- Patient Info
- Referral to the Breast Clinic
- Breast Reconstruction
- Breast Cancer Surgery
I have opted for a second, prophylactic skin-sparing mastectomy but also sparing the nipple this time. Giles says I may have some remaining sensation on the surface of the nipple and that the brain may rewire to simulate some sensation, which would be good. Time will tell I guess whether this is the right decision, or maybe I'll never know. He advises me that the removed tissue is tested for cancerous cells but the expectation is that it will be clear. So, some anxiety for the following results, but hopefully not on the same scale as last time.
I'm less nervous this time as I guess I know what to expect, although the prospect of starting the post-operative recovery period from scratch is disheartening. I let my clients know that I will need a further two weeks off work again.
After the operation, back in my hospital room, despite the morphine, I'm reminded of the pain that seems to emanate deep in my bones and muscles. I feel very tired and slightly depressed at the thought of the broken nights of sleep to follow and the queasy stomach from taking painkillers every few hours. A knock on the door and my son's bright-eyed face appears with its customary cheeky grin. Husband and mum follow in to the room with worried looking faces. My resolve returns and I make an effort to look perky. That wasn't so bad I say ruefully. Giles checks in on me – I may have more bruising, he says, as it was tricky inserting the implant. He advises that I spend an extra night in the hospital to ensure that sufficient fluid has drained. It’s quieter this time, but I still don’t get much sleep.
I want to be back to normal and getting on with my life. I'm not a good patient - my mother has kindly come to stay for the week to help out. She bites her tongue as I restack the dishwasher she has just filled and move the cereal packets to their proper places.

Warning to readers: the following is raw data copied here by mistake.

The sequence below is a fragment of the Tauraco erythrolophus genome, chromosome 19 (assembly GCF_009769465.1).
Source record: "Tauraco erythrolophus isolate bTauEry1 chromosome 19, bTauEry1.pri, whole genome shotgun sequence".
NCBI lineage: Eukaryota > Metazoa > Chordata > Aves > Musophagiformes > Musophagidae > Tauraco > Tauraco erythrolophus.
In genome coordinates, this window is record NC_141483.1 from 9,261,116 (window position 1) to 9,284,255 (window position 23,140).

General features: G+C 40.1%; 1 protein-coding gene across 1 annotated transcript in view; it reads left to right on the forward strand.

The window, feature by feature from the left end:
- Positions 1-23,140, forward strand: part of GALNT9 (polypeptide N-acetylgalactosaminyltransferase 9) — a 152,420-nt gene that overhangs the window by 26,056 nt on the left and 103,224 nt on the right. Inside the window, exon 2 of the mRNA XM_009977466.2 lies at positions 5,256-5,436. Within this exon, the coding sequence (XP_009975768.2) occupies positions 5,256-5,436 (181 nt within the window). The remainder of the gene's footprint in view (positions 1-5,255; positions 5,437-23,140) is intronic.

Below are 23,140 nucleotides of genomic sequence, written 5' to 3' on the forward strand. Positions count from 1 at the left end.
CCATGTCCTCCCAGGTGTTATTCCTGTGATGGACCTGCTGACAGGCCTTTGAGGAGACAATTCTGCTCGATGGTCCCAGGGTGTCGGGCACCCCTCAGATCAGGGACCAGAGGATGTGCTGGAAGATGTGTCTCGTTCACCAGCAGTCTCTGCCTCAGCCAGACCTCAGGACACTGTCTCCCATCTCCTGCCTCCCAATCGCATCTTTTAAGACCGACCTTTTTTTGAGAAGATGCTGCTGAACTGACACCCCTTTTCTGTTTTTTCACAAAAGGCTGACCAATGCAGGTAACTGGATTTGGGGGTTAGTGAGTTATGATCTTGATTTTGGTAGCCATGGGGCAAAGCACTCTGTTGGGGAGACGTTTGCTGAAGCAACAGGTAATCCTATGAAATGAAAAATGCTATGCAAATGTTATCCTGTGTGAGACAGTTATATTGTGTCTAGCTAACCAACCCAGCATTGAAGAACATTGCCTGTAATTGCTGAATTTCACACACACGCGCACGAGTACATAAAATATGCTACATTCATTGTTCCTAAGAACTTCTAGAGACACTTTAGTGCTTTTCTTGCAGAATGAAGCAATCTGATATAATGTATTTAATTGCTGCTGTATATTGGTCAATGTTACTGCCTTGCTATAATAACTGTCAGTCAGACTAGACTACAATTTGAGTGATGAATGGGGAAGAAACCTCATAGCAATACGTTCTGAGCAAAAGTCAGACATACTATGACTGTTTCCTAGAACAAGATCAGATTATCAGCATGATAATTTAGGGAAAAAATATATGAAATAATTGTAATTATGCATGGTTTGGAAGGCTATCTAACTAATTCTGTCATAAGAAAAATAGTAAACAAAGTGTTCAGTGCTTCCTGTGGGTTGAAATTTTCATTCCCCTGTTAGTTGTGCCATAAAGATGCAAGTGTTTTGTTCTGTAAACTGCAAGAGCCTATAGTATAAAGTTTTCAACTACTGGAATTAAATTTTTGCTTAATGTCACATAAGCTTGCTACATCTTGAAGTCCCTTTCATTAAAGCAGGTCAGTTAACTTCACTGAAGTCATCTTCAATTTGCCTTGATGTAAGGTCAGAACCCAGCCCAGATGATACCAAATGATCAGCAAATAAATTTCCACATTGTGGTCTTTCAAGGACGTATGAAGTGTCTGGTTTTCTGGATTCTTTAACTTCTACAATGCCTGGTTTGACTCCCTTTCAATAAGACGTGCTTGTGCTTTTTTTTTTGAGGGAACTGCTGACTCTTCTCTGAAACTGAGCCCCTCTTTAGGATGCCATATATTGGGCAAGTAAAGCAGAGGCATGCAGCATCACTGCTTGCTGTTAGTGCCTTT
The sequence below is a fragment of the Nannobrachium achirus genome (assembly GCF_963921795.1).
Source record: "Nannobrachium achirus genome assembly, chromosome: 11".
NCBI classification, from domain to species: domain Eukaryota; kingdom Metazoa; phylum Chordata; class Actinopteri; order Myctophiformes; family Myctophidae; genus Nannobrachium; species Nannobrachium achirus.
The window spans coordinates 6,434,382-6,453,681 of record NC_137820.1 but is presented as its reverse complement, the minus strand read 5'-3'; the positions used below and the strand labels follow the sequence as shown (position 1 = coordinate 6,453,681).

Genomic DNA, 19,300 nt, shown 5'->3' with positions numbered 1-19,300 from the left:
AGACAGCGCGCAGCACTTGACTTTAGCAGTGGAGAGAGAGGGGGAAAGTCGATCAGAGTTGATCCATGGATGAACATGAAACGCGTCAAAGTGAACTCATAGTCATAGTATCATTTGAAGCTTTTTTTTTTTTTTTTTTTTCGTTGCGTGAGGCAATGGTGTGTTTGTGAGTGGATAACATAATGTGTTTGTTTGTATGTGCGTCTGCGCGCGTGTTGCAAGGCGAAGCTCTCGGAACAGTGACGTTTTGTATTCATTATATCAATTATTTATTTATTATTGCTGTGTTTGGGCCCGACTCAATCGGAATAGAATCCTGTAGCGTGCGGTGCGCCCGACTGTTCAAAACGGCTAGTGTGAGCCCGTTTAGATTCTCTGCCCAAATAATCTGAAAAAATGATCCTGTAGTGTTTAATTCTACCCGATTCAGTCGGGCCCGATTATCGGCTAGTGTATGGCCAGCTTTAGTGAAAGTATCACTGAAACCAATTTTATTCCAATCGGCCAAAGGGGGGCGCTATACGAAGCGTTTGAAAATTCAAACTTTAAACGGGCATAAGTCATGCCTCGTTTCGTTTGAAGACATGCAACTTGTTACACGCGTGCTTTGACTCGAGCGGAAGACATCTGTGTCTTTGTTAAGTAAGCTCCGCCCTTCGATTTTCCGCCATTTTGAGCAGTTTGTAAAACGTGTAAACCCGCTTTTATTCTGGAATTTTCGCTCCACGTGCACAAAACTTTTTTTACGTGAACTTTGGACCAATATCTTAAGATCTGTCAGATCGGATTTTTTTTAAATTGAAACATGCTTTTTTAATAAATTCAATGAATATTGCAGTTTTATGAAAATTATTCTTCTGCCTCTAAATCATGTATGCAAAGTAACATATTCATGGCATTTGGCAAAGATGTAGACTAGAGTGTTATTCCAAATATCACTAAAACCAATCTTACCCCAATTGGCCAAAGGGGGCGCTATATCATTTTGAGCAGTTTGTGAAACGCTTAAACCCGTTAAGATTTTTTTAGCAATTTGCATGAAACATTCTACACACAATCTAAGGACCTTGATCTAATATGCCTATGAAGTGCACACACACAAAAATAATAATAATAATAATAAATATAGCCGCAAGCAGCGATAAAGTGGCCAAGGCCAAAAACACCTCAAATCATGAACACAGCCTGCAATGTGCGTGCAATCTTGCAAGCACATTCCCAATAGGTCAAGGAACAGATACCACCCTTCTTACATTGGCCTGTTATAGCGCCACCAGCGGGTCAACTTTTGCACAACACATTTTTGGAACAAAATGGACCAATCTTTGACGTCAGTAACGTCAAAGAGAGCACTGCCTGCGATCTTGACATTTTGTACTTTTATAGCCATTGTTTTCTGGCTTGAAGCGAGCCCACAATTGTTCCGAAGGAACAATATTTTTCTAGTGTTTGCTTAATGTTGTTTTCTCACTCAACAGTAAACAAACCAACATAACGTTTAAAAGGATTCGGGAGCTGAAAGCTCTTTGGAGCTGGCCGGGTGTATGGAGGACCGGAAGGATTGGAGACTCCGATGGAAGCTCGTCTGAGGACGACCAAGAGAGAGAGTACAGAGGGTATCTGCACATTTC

The discomfort is less than previously, I think due to the lymph node not being removed this time, although finding a comfortable sleeping position is a struggle and I have very broken nights of sleep. Much of my blog is written at 4am as a result and I reread it in the morning to check my muddled and random thoughts – setting my thoughts down is cathartic.
I'm emotionally less drained than last time as the likelihood of a cancer diagnosis in the left breast is much lower. Still, when I receive a short text from Giles a few days later to let me know I have the all clear, I feel a weight drop from my shoulders and I'm appreciative that he has taken the time to let me know straight away rather than wait for my next appointment the following week.
A further email drops in my inbox from Giles as an afterthought, 'u ok?’ The messages are getting shorter and shorter, but I appreciate the contact which bridges the gaps between consultations. We may feel important in our own worlds: job, car, status; but doctors occupy a unique position of power and respect when we find ourselves needy and at the receiving end of their care, knowledge and skill. The value of an informed and regular dialogue with my doctor has been hugely beneficial to me in managing my expectations, making decisions and ultimately building my confidence in achieving a good outcome with his support. My health insurance has afforded me this luxury, which I suspect may be less readily available in the NHS due to workload and time pressures.
On the rare occasions where my consultations have felt hurried, I feel slightly irritated, at myself mostly, for not having prepared my questions or concerns sufficiently in advance. The focus is on the technical aspects of my surgery and post-operative recovery, not my emotional state.